Operation Downfall, however important it would turn out to be later on was not on the mind of most who met in a non-descript Office in Budapest that afternoon. Great care had been taken that the men would arrive unseen the night before, and that they were seen only by the most trusted of the Regent's men. Representing Bulgaria was the vice Chairman of Parliament Dimitar Peshev, pushed to the sidelines by both the authoritarian regime of Tsar Boris III and the pro-german stance of most of the executive, representing the interests of the King of Romania but not his Prime Minister was Doctor Bumbescu, close friend of the young King[1]. Miklós Horthy was quite obviously representing Hungary and his mere presence told the others of the sincerity of the situation.






    After drinks were exchanged, Horty spoke.



    “The British and their Allies can practically spit across the Hungarian border. The Yugoslav Monarchists have all but taken most of the country, and we have reports of at least two British mechanized Cavalry Divisions supporting them. The Germans keep yelling louder for me to deploy I Army to Austria instead of ceeping them where they are now. Let's face it, the Germans and the Soviets will soon have been ejected from the Balkans and then the British can dictate their will. We must decided what to do, and frankly if we can speak with one voice, the British might be more willing to listen.”

    Murmurs of general agreement went through the room.

    Bumbescu, ever the diplomat, voiced his objections first. “Forgive me for saying this, but His Majesty isn't exactly the one who dictates Romanian policy, as much as he might want to, and we all have Army groups from either of our benefactors sitting across the border. In fact, I firmly believe that both Berlin and Moscow have plans to act against what you seem to be proposing.”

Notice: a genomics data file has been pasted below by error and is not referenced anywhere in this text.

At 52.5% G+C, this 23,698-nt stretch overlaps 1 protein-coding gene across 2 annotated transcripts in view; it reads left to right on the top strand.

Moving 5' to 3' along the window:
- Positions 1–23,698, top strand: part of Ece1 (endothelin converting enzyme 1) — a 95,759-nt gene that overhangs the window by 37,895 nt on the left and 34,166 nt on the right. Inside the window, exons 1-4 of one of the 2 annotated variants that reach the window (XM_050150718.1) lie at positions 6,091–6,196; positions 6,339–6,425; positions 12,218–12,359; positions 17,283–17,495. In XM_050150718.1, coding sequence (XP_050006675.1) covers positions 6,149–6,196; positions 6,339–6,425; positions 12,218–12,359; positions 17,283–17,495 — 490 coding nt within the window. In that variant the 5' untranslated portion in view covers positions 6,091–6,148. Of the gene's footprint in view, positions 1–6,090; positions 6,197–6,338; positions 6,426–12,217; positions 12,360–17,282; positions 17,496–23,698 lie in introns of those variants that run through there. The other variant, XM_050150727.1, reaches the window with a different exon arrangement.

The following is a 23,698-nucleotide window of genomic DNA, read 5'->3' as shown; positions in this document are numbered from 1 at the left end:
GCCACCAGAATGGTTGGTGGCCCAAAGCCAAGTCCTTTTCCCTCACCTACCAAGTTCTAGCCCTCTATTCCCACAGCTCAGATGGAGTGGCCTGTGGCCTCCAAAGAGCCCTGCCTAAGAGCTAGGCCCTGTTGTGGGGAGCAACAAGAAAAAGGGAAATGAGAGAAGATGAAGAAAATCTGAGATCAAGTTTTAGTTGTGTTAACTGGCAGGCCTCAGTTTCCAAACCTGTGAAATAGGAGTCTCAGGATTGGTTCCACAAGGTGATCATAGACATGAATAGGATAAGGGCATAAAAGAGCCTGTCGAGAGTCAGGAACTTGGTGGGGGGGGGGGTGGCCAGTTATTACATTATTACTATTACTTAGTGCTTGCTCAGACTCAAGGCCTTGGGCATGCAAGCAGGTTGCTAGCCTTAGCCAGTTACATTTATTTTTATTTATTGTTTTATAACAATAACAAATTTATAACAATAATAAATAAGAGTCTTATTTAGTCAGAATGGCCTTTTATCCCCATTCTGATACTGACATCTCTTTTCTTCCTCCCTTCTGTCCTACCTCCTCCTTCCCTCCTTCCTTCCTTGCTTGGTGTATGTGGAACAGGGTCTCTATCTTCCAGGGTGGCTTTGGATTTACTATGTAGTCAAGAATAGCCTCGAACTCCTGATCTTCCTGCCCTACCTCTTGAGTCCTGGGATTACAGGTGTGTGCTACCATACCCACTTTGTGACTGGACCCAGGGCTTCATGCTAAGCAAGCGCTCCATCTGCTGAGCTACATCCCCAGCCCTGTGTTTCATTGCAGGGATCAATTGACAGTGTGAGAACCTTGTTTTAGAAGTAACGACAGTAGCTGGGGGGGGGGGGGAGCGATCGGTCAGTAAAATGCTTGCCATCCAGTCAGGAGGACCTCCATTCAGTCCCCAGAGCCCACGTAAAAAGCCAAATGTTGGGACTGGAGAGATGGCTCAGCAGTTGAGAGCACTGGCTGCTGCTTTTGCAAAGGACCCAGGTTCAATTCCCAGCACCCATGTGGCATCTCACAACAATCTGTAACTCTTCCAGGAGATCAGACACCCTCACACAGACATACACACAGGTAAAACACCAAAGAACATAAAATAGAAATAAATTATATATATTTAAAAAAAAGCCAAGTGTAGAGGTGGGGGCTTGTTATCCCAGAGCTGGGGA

Before anyone could accuse the King of cowardice, he raised his hand. “However, if His Majesty were to regain control of Romania and could be assured Bulgarian and Hungarian support then the Romanian Armed Forces will fight, rest assured of that, especially if it means that the British stop boming Ploesti.”

    Peshev nodded, indicating agreement with this positon.

    “We too have been 'asked' on when our troops can be deployed beyond our own borders. So far we have managed to stall especially the Soviets with saying that we need them to guard against incursions from Yugoslavia, but our General Staff believes that this will not fool them for longer. In fact we have already made tentative contact with the representatives of the King of Yugoslavia, and if need be we can use that as a channel to the British.”